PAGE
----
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What’s Your I(A)Q?

By Ed McClure and Beau Brincefield
The NVAR Update
January 2002

What is it?

“IAQ” stands for “Indoor Air Quality”. Sometimes the quality of the air indoors is worse than that outside. Indoor pollution is different from outside pollution – different sources emit different pollutants. Indoor pollutants include gases such as carbon monoxide, biologicals such as mold toxins, radioactives such as radon, and particles such as smoke, dust, pollen, and spores. Inadequate ventilation makes pollution worse by not bringing in enough outside air to dilute the pollutants and by not carrying them back outside. High temperature and humidity make polluted air even more dangerous. Bad indoor air quality can cause specific building-related illnesses, such as allergic rhinitis, other allergic responses, hypersensitivity pneumonitis, “humidifier fever”, and asthma. Sometimes it causes “sick building syndrome”, a set of symptoms (asthma, nausea, dizziness, respiratory irritation) that affects some building occupants while they are in the building but go away when they leave the building, without being traced to any specific pollutants.

Why should we care?

First, bad IAQ can make people temporarily ill, permanently injure them, or even kill them. Second, those people are suing building owners, management companies, architects, engineers, general contractors, HVAC and other contractors, and manufacturers. Owners are suing everyone downstream. IAQ problems come from a variety of sources:

Design, construction, and installation

The leading design problem is poor ventilation. A “tight”, well-insulated building can trap pollutants inside and allow them to accumulate to uncomfortable or dangerous levels. The HVAC system, if poorly designed or installed, can trap and spread pollution and provide a comfy home for biological sources. Poor choices of materials and equipment also cause problems – many materials emit gases or dangerous particles into the air, including certain pressed-wood products and other building materials, asbestos-containing insulation, adhesives, and solvents. These can also lead to problems if floor or wall coverings are installed without proper ventilation. Poor drainage and ventilation of unoccupied spaces such as crawl spaces and attics, whether due to poor design or improper construction, can trap moisture. Similarly, inadequate construction of building exterior envelopes can allow moisture under flooring and inside walls.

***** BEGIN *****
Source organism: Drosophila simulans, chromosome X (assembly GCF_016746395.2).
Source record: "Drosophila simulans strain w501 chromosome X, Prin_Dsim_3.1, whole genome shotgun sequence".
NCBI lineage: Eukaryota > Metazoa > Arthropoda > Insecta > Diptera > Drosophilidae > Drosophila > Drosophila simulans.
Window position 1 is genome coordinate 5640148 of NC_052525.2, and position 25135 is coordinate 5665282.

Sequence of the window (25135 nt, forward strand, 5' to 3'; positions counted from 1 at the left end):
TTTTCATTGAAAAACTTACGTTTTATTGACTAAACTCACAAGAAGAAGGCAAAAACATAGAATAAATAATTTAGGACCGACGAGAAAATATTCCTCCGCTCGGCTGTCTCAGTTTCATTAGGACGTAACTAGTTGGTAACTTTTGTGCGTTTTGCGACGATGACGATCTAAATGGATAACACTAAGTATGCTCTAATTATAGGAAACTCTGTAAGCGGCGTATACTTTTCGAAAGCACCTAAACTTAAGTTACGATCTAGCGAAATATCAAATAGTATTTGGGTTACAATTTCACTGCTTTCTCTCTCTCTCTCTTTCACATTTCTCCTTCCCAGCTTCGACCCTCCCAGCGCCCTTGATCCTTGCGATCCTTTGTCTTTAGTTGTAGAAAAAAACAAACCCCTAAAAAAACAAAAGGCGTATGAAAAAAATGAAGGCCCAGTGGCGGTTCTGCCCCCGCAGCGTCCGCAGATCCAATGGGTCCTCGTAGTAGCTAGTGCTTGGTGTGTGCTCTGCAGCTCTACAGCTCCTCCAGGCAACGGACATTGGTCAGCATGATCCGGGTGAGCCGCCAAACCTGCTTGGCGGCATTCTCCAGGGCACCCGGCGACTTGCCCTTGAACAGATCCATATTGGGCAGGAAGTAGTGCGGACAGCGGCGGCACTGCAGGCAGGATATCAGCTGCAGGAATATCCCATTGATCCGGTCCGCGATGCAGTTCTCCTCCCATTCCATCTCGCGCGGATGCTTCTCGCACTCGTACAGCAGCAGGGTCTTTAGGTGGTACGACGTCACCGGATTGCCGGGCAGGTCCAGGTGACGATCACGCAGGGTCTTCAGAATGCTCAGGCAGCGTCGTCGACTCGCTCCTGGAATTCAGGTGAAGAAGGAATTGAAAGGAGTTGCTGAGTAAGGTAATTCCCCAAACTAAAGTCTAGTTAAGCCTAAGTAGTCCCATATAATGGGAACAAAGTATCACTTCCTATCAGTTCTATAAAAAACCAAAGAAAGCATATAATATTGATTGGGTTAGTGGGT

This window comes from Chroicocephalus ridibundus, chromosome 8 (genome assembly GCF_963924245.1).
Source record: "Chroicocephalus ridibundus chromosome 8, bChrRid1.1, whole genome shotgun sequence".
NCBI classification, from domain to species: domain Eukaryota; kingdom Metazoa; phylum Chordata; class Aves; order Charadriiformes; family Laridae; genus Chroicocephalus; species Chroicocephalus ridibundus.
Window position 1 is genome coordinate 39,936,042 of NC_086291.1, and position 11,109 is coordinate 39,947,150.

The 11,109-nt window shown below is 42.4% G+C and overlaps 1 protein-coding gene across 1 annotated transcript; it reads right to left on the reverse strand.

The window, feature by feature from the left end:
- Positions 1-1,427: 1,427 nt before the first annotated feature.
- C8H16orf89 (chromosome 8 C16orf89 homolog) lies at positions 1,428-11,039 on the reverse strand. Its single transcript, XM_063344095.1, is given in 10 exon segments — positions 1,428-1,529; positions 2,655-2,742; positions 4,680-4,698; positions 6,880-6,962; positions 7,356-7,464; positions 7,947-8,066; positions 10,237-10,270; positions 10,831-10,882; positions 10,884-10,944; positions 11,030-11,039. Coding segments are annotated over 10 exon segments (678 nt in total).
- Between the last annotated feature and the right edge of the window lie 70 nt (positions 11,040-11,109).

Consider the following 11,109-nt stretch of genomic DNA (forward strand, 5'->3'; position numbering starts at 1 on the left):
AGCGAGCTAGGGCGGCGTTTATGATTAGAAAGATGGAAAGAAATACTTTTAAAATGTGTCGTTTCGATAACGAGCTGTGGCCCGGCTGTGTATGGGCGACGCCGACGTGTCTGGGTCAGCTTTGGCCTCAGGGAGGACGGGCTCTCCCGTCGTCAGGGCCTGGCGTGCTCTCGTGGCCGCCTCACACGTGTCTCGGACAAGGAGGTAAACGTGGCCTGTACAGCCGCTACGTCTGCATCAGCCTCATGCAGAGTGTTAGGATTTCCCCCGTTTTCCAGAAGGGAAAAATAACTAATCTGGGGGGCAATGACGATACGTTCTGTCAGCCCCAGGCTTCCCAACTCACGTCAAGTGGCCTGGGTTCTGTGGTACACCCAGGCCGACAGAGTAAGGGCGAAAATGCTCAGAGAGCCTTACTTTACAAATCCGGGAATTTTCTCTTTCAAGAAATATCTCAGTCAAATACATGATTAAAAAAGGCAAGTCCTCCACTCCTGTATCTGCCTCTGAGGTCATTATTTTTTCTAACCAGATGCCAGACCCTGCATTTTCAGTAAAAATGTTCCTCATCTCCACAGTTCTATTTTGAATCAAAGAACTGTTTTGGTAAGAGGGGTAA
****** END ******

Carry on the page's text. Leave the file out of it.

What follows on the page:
Malfunctioning furnaces, stoves, space heaters, and fireplaces can give off carbon monoxide and other dangerous gases. Organic and inorganic dust and crud can accumulate in HVAC systems, spreading allergens and irritants and breeding molds and bacteria, and dampness accumulating anywhere provides them a good home. Dampness may come from roof and wall leaks which open up as a building ages. Fumes from commercial cleaning products and pesticides used in common areas can be sucked inside.


Combustion sources, such as oil, gas, kerosene, coal, and wood can give off carbon monoxide, other dangerous gases, and irritating particulates. Household products – cleaners, pesticides, air fresheners, and solvents used in cleaning, hobbies, and redecorating – can be irritants or allergens. Damp carpet, wallpaper, and grout can support molds and other biological sources.

How do we know if we have an IAQ problem?

The best way to find out is through routine inspections. Some problems, such as radon, can be checked out once, when a building is first occupied. Other problems develop over time, and require periodic checks of HVAC ducts, crawl spaces, attics, and building exterior envelopes. The least desirable way to find out about your IAQ problem is when people start getting sick. Unfortunately, sometimes, this will be the only way you find out. Keep track of unexplained illnesses, and if an occupant is diagnosed with a building-related illness or sick building syndrome, start looking for sources throughout your buildings.

What can we do about our IAQ problems?

For sources under the occupants’ control, follow product safety instructions and allow plenty of ventilation. Building maintenance can help by periodic inspection and cleaning of HVAC systems, replacing filters regularly, periodic inspection of places where water can accumulate (and taking prompt action when dampness is found), and taking care when using strong cleaners and pesticides. Prevention is cheaper than remediation.

If people in certain areas start getting sick repeatedly in the same or similar way, don’t stick your head in the sand. If you are on the Board of a community association, explain your concerns to the other Board members. Consult with an IAQ expert. Typically, an IAQ will inspect potential sources, recommend remedial measures, if necessary, and serve as a credible expert witness for you. Your IAQ expert and your attorney will be able to help you analyze the relevant issues.

If you determine that builders, contractors, or manufacturers created the source of the problem, let them know about it promptly. They may be willing to help.

In any event, don’t delay in investigating and documenting any IAQ problems you may have. Delay will impair your ability to gather information, allow further injury to occupants, facilitate the ability of the responsible parties to blame other causes, give the impression that you don’t really care, and, if you wait too long, destroy any claims you may have against others due to legal limits on the time in which you can assert claims.

Ed McClure and Beau Brincefield are attorneys with the Alexandria, Virginia, law firm of Brincefield, Hartnett & Kahn, P.C.

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